We also have had an educational mission where we trained a lot of health care workers. We worked with universities in different countries to train future health care workers. More importantly we focused on new experiential learning and training approaches for health professionals in practice as part of ongoing professional development. Increasingly, in global health, we are leveraging technology to bring training to the practice environment. This minimizes service disruption, is more cost-effective, and importantly lets professionals own their learning agendas.
We have also built surveillance systems to help governments detect, prevent and control disease outbreaks. For example, when the Ebola outbreak was happening in West Africa, a few cases came up in Nigeria, but it did not spread as much as in other places. Some of the work we had already done to build these surveillance systems augmented epidemic control efforts. We also have been bringing technology into this space with a lot of the countries where we work. For example, we would use mobile phones or tablets to equip health care workers who are working in the field so that they have access to critical information when taking care of patients. We would use that information to communicate with patients and figure out whether remote support gives the same result as face-to-face interaction.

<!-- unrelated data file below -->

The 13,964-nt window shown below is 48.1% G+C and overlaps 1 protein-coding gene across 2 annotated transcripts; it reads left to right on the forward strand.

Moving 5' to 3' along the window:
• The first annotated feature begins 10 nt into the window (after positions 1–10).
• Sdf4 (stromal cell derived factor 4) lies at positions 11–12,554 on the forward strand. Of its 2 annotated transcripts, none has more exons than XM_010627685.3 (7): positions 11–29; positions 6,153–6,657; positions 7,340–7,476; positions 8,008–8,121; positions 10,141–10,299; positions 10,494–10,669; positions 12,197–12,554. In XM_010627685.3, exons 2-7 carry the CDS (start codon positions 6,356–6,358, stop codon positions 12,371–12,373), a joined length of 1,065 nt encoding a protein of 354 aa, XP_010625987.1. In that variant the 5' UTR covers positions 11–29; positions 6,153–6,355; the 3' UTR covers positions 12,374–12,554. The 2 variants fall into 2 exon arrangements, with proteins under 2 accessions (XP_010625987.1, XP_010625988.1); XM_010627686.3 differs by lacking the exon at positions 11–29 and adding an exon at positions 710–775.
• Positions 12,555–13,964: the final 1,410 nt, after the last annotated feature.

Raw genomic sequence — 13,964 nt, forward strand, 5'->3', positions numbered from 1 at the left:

Q: Are there characteristics that you would say are defining of your approach?
What is key for us is that we put evidence at the center of everything we do. If there is no evidence that proves that what we are doing works, we don’t do it.
“Because a lot of our work really focuses on promoting global health equity, this matches well with Georgetown’s Catholic, Jesuit tradition of social justice.”
Secondly, what we do has to be client-centered, meaning that beneficiaries and stakeholders in the countries where we work co-design and co-create the interventions. They understand the problems better than we do, so it would be presumptive of us to go to a different country and claim to know what the problems are, and therefore what the solution should be. We make sure that our clients and our partners in the field are in the driver’s seat.